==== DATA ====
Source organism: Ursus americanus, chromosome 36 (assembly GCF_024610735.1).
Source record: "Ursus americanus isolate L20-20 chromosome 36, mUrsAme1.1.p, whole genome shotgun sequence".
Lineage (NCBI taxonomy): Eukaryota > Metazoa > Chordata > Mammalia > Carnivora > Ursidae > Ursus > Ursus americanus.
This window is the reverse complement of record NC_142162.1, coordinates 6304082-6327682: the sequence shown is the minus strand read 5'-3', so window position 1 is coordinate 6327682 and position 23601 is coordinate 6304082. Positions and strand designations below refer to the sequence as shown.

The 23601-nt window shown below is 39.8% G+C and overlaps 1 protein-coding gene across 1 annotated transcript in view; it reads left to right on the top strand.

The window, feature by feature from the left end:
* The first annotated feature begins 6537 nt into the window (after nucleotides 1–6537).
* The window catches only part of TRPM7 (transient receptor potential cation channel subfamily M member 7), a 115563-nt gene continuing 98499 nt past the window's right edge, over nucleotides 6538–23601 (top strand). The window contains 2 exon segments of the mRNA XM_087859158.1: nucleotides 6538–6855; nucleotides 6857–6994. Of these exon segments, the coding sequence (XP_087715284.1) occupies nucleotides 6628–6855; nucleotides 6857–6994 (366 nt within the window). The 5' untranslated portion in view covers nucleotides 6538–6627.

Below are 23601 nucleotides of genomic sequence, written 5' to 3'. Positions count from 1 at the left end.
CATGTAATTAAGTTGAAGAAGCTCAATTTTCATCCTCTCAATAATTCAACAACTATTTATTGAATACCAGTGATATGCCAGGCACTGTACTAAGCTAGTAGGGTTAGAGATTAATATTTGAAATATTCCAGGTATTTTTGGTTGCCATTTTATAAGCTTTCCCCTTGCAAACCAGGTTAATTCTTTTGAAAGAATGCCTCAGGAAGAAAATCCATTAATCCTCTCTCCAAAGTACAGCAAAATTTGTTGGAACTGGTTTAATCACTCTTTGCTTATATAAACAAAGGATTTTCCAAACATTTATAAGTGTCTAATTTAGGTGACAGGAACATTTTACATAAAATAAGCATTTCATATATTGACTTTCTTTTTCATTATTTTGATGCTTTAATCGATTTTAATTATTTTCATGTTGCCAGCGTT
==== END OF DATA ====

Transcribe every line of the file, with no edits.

Source organism: Ursus americanus, chromosome 36 (assembly GCF_024610735.1).
Source record: "Ursus americanus isolate L20-20 chromosome 36, mUrsAme1.1.p, whole genome shotgun sequence".
Lineage (NCBI taxonomy): Eukaryota > Metazoa > Chordata > Mammalia > Carnivora > Ursidae > Ursus > Ursus americanus.
This window is the reverse complement of record NC_142162.1, coordinates 6304082-6327682: the sequence shown is the minus strand read 5'-3', so window position 1 is coordinate 6327682 and position 23601 is coordinate 6304082. Positions and strand designations below refer to the sequence as shown.

The 23601-nt window shown below is 39.8% G+C and overlaps 1 protein-coding gene across 1 annotated transcript in view; it reads left to right on the top strand.

The window, feature by feature from the left end:
* The first annotated feature begins 6537 nt into the window (after nucleotides 1–6537).
* The window catches only part of TRPM7 (transient receptor potential cation channel subfamily M member 7), a 115563-nt gene continuing 98499 nt past the window's right edge, over nucleotides 6538–23601 (top strand). The window contains 2 exon segments of the mRNA XM_087859158.1: nucleotides 6538–6855; nucleotides 6857–6994. Of these exon segments, the coding sequence (XP_087715284.1) occupies nucleotides 6628–6855; nucleotides 6857–6994 (366 nt within the window). The 5' untranslated portion in view covers nucleotides 6538–6627.

Below are 23601 nucleotides of genomic sequence, written 5' to 3'. Positions count from 1 at the left end.
CATGTAATTAAGTTGAAGAAGCTCAATTTTCATCCTCTCAATAATTCAACAACTATTTATTGAATACCAGTGATATGCCAGGCACTGTACTAAGCTAGTAGGGTTAGAGATTAATATTTGAAATATTCCAGGTATTTTTGGTTGCCATTTTATAAGCTTTCCCCTTGCAAACCAGGTTAATTCTTTTGAAAGAATGCCTCAGGAAGAAAATCCATTAATCCTCTCTCCAAAGTACAGCAAAATTTGTTGGAACTGGTTTAATCACTCTTTGCTTATATAAACAAAGGATTTTCCAAACATTTATAAGTGTCTAATTTAGGTGACAGGAACATTTTACATAAAATAAGCATTTCATATATTGACTTTCTTTTTCATTATTTTGATGCTTTAATCGATTTTAATTATTTTCATGTTGCCAGCGTT